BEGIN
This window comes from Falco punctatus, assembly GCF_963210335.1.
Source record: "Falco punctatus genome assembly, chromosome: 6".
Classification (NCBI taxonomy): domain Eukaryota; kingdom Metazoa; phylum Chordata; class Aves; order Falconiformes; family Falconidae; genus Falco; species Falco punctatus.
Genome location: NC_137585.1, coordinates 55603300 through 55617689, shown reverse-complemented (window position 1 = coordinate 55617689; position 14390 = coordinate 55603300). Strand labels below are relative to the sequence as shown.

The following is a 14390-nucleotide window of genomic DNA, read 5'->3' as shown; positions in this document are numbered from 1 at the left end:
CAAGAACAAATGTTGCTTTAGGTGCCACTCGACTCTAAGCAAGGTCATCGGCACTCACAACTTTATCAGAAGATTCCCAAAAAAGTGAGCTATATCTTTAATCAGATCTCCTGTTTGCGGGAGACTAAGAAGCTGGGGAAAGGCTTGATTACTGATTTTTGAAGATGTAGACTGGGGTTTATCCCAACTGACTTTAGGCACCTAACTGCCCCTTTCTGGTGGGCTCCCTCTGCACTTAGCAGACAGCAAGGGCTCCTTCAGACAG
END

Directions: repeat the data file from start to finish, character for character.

This window comes from Falco punctatus, assembly GCF_963210335.1.
Source record: "Falco punctatus genome assembly, chromosome: 6".
Classification (NCBI taxonomy): domain Eukaryota; kingdom Metazoa; phylum Chordata; class Aves; order Falconiformes; family Falconidae; genus Falco; species Falco punctatus.
Genome location: NC_137585.1, coordinates 55603300 through 55617689, shown reverse-complemented (window position 1 = coordinate 55617689; position 14390 = coordinate 55603300). Strand labels below are relative to the sequence as shown.

The following is a 14390-nucleotide window of genomic DNA, read 5'->3' as shown; positions in this document are numbered from 1 at the left end:
CAAGAACAAATGTTGCTTTAGGTGCCACTCGACTCTAAGCAAGGTCATCGGCACTCACAACTTTATCAGAAGATTCCCAAAAAAGTGAGCTATATCTTTAATCAGATCTCCTGTTTGCGGGAGACTAAGAAGCTGGGGAAAGGCTTGATTACTGATTTTTGAAGATGTAGACTGGGGTTTATCCCAACTGACTTTAGGCACCTAACTGCCCCTTTCTGGTGGGCTCCCTCTGCACTTAGCAGACAGCAAGGGCTCCTTCAGACAG